The foods or drinks of the present invention are those comprising, produced by adding thereto and/or produced by diluting at least one member selected from the group consisting of the compounds selected from the compounds of formulas 1 to 6 and the soluble saccharides containing these compounds, for example, saccharides prepared by acid decomposition under acidic conditions below pH 7 and/or enzymatic digestion of the raw substances, such as agarobiose, agarotetraose, agarohexaose, agarooctaose, κ-carabiose, β-D-galactopyranosyl-3,6-anhydro-2-O-methyl-L-galactose and the like. Since the food or drink has an activity of inducing apoptosis, a carcinostatic activity, an antioxdant activity, an immunoregulatory activity and the like. Thus, it is very useful for ameliorating disease states of and preventing diseases sensitive to at least one member selected from the group consisting of the compounds selected from the compounds of formulas 1 to 6 and the soluble saccharides containing these compounds at their reducing ends, such as a disease that requires induction of apoptosis for its treatment or prevention, a carcinomatous disease, a disease that requires inhibition of active oxygen production for its treatment or prevention, a disease that requires inhibition of NO production for its treatment or prevention or a disease that requires immunoregulation for its treatment or prevention, an allergic disease and the like.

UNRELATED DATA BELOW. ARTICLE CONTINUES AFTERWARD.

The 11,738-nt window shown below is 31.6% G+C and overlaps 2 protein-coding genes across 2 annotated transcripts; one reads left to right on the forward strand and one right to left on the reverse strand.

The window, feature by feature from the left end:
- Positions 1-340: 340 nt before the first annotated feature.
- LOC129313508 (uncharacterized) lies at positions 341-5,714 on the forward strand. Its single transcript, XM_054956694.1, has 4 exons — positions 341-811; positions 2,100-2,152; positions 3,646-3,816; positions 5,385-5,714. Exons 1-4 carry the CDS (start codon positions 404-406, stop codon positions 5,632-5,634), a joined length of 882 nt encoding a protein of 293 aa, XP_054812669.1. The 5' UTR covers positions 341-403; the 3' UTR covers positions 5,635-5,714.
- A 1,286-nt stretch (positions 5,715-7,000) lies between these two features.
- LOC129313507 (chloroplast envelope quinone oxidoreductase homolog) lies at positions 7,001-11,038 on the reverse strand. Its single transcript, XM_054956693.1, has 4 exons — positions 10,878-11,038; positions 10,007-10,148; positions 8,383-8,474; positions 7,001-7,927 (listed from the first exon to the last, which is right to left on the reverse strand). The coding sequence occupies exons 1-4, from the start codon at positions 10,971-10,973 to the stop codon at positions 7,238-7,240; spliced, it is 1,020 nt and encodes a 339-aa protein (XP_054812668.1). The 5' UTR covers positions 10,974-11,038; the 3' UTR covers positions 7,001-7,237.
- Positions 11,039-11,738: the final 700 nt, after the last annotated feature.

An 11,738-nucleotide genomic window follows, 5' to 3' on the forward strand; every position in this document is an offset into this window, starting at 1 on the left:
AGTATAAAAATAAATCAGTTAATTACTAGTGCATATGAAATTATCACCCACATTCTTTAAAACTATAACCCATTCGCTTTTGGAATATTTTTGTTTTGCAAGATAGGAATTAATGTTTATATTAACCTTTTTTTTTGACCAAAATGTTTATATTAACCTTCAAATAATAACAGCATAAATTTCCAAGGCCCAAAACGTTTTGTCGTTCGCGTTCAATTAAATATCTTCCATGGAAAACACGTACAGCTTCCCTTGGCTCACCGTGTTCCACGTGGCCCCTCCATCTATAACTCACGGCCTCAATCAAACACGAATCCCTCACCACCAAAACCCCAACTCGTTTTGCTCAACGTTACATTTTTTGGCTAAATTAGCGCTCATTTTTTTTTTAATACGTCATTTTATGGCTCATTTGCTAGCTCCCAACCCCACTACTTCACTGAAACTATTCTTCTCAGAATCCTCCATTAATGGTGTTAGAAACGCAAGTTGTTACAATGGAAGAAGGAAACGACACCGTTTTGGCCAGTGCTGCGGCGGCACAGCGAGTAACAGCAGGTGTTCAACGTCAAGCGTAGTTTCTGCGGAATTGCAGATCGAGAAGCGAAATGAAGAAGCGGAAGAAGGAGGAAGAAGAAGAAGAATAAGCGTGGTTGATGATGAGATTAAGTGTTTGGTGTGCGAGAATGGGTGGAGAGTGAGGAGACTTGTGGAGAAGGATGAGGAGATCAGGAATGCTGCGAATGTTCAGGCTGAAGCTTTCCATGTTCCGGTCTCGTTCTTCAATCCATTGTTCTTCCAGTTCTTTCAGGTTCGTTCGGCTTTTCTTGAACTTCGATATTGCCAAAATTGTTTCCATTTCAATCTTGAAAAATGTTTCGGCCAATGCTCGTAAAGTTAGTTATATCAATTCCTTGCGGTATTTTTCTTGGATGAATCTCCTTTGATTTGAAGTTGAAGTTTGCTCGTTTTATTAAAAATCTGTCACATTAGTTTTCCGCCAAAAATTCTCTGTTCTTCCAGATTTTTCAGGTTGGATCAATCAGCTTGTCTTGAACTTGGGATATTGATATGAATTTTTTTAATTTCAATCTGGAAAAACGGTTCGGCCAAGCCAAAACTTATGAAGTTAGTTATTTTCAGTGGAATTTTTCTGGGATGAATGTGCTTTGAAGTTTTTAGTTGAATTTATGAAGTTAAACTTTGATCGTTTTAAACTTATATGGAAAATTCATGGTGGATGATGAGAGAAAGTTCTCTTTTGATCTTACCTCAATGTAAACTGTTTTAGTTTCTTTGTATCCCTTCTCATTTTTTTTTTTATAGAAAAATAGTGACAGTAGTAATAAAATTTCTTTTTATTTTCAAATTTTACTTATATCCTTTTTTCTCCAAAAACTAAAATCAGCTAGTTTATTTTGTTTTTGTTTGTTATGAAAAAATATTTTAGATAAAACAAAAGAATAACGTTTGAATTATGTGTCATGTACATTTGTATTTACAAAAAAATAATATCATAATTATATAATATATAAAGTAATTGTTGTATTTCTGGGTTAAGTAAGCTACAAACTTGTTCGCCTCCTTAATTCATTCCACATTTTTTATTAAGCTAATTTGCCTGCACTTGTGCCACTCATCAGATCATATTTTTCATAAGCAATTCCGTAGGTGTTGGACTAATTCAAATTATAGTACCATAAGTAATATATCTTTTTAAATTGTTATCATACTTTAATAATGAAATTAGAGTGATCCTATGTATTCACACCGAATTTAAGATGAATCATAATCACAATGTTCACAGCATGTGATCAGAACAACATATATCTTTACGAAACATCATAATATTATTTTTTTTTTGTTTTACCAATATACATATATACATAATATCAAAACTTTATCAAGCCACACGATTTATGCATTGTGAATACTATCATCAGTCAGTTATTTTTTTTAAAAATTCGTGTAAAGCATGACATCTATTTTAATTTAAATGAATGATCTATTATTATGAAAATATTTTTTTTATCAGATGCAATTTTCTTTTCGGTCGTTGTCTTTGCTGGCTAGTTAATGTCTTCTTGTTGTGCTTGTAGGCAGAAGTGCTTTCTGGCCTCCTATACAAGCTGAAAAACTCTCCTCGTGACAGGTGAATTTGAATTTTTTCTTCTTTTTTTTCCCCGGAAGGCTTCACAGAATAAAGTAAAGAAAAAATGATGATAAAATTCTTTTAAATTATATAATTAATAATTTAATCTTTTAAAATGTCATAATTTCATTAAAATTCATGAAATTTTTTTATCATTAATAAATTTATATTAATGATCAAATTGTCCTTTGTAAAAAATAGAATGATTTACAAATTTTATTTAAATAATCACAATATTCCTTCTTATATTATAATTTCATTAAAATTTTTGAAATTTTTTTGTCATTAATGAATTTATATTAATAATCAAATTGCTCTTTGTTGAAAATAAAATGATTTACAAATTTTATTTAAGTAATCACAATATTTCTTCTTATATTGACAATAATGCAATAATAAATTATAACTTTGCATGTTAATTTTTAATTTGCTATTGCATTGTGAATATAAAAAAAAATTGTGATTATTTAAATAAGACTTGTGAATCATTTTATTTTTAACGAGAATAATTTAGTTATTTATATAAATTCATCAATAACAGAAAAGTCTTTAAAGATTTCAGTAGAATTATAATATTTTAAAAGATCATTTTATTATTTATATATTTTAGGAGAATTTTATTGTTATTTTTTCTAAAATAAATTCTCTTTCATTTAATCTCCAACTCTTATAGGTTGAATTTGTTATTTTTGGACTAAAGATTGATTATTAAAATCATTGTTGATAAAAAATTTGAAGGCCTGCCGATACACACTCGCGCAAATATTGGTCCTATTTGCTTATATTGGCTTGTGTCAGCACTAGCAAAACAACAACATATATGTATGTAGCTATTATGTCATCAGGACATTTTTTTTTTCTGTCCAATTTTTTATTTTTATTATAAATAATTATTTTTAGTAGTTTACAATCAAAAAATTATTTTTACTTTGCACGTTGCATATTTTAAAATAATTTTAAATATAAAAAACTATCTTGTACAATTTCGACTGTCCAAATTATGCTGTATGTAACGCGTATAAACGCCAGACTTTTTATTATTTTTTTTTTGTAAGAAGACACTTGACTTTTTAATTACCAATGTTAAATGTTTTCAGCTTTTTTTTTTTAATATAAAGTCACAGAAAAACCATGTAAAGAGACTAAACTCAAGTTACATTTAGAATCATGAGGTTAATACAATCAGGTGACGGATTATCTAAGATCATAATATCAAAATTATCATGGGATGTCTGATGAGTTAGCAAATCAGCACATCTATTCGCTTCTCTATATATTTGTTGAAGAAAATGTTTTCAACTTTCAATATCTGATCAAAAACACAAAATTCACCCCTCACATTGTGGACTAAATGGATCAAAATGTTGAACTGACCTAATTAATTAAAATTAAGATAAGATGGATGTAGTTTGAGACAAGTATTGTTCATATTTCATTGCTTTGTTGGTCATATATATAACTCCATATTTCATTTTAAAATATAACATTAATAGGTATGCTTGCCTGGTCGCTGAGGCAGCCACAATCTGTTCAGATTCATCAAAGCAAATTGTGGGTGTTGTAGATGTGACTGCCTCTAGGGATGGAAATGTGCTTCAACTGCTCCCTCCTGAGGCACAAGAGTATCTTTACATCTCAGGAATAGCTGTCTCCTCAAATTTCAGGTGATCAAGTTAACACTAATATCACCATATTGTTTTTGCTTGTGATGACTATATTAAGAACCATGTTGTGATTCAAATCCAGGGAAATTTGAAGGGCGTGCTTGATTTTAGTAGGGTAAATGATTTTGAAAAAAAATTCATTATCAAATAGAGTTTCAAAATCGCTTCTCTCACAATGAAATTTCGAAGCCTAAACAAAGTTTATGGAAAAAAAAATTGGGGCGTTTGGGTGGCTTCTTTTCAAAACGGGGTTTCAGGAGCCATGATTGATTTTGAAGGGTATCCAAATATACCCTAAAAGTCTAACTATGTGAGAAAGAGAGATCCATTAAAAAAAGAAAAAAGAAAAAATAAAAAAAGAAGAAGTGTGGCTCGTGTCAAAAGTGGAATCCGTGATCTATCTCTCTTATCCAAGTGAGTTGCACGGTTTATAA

A process for producing the foods or drinks of the present invention is not limited to a specific one, and cooking, processing and other generally employed processes for producing foods and drinks can be used in so far as the resultant foods or drinks contain as their active ingredients at least one member selected from the group consisting of the compounds selected from the compounds of formulas 1 to 6 and the soluble saccharides containing those compounds at their reducing ends prepared, for example, by acid decomposition under acidic conditions below pH 7 and/or enzymatic digestion of the raw substances, such as agarobiose, agarotetraose, agarohexaose, agarooctaose, κ-carabiose, β-D-galactopyranosyl-3,6-anhydro-2-O-methyl-L-galactose and the like.